As government releases the Economic Survey 2018, key focus to majority of Kenyans is the performance of agriculture sector, which is the backbone of the economy.
Productivity in the sector has been the main challenge leading to lack of adequate food to feed the increasing population.
The sector which is the main backbone of the economy grapples with poor rainfall distribution, high levels of soil acidity, low levels of mechanisation, use of outdated technology, emergence of new pests and diseases and recycling of planting materials.
This has resulted to high food import bill which according to Ministry of Agriculture stands at Sh240 billion ($2.4 billion) in 2017.
Despite the low productivity, the sector further suffers post-harvest losses to the tune of 40 per cent of the total produce due to lack of modern storage facilities every year. Most of the produce get spoilt at the farm level and at collection centres.
According to the World Bank latest edition of the Kenya economic update, agriculture contributes about 51 per cent to gross domestic product (GDP), of which 26 per cent is directly and 25 percent is indirectly.
Food security Productivity in the sector remains low particularly in grains, which yields per acre/hectare of maize– Kenya’s main staple –was lower in 2014 (1,628kg/ha) than in 1994 (1,918kg/ha).
The case is the same in potatoes, wheat, fresh produce and legumes contributing to food insecurity. Given low levels of productivity in the sector and a growing population, there remains a structural food deficit which contributes to the trade deficit, food insecurity and poor nutritional outcomes. Compounding the current situation is vulnerability to adverse weather condition.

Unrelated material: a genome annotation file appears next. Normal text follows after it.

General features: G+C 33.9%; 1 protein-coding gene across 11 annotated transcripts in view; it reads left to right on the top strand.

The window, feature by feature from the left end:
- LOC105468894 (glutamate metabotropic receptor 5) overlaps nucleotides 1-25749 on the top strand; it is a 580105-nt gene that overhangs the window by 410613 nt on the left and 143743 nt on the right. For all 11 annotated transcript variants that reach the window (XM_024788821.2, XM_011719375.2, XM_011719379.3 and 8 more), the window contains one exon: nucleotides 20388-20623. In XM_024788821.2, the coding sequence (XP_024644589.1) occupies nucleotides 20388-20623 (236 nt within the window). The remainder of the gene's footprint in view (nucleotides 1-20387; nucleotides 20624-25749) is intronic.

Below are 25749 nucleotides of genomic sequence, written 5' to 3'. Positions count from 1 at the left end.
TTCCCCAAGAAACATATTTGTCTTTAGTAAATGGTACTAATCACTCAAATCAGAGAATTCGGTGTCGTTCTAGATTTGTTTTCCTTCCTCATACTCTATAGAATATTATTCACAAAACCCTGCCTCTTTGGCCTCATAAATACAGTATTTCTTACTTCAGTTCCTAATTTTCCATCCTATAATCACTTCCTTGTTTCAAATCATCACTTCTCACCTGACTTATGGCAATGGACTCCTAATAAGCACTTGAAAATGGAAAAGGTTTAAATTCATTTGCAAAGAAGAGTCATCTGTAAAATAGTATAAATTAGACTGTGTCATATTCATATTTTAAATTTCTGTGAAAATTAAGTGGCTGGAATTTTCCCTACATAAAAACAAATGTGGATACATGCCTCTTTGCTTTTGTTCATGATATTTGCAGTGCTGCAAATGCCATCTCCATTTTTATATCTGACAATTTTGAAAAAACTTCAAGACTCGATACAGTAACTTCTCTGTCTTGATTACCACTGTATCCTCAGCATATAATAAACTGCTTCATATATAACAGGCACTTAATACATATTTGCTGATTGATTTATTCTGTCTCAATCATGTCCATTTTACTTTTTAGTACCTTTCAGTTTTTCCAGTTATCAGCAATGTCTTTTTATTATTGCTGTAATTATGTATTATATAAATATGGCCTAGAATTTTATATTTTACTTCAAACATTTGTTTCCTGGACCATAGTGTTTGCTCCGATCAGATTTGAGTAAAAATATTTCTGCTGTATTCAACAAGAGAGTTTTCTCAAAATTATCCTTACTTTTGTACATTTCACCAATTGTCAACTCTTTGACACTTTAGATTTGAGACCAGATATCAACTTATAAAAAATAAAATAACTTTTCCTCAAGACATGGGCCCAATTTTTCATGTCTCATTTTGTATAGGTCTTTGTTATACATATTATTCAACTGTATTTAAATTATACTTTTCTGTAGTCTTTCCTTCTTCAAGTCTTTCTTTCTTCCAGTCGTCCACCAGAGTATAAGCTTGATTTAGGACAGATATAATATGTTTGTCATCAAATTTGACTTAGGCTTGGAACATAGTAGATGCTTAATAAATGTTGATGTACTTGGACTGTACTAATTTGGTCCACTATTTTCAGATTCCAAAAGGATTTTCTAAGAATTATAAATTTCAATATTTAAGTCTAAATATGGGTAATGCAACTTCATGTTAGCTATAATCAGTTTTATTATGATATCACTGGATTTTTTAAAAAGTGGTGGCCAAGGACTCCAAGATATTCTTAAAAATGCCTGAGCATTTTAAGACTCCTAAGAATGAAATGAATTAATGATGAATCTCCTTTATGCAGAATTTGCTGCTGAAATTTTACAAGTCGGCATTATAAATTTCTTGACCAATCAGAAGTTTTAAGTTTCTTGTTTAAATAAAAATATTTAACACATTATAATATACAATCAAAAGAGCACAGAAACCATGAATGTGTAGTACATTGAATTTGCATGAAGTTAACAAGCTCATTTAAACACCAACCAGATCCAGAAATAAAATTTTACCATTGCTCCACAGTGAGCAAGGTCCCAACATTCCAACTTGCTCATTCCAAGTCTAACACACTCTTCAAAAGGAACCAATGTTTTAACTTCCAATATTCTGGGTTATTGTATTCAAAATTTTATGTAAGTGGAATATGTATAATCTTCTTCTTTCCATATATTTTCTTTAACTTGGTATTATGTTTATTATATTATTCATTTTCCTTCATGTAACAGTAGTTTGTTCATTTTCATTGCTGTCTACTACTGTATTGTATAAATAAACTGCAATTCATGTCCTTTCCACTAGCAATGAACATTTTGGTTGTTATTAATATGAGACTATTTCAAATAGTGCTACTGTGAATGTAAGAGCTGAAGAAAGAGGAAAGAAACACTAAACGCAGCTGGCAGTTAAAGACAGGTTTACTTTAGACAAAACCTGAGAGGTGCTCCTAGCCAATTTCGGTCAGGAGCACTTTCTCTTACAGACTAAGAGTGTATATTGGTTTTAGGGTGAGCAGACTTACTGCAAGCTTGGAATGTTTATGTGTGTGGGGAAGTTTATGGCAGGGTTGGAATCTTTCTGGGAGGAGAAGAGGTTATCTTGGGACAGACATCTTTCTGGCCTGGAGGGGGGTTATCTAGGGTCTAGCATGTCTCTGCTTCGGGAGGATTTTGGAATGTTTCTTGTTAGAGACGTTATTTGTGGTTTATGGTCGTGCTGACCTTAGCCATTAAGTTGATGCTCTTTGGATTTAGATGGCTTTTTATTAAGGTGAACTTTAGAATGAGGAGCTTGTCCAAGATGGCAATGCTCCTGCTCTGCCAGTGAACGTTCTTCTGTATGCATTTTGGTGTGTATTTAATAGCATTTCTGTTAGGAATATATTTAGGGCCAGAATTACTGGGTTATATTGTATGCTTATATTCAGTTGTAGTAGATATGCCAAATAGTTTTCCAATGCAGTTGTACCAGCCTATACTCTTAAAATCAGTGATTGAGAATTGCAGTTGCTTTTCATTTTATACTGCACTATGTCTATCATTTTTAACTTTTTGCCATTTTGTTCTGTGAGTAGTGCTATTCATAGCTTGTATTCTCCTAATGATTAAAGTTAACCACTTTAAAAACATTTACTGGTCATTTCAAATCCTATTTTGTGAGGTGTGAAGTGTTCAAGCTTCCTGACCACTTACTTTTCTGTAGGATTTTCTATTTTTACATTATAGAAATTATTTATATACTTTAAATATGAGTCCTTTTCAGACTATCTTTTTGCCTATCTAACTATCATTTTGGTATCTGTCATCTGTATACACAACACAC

Last year the sector suffered greatly following the prolonged drought, insufficient rains, invasion of fall army worms and post-harvest losses.
According to Economic Survey 2017, the sector recorded 4.4 per cent in 2016 compared to 7.2 per cent in 2015 production year due to insufficient rains during the short rains period, high cost of inputs and the residual effects of Maize Lethal Necrosis Disease (MLND).
The total value of cereals in the country decreased to Sh23.1 billion in 2016 from Sh24.1 billion in 2015, while value of horticulture, temporary industrial crops, permanent crops and livestock recorded an increase. Maize, beans, potatoes, sorghum and millet all recorded decrease in terms of production.
For example, Maize production declined from 42.5 million bags in 2015 to 37.1 million bags in 2016 while value also declined from Sh8.5 billion in 2015 to Sh7.8 billion in 2016.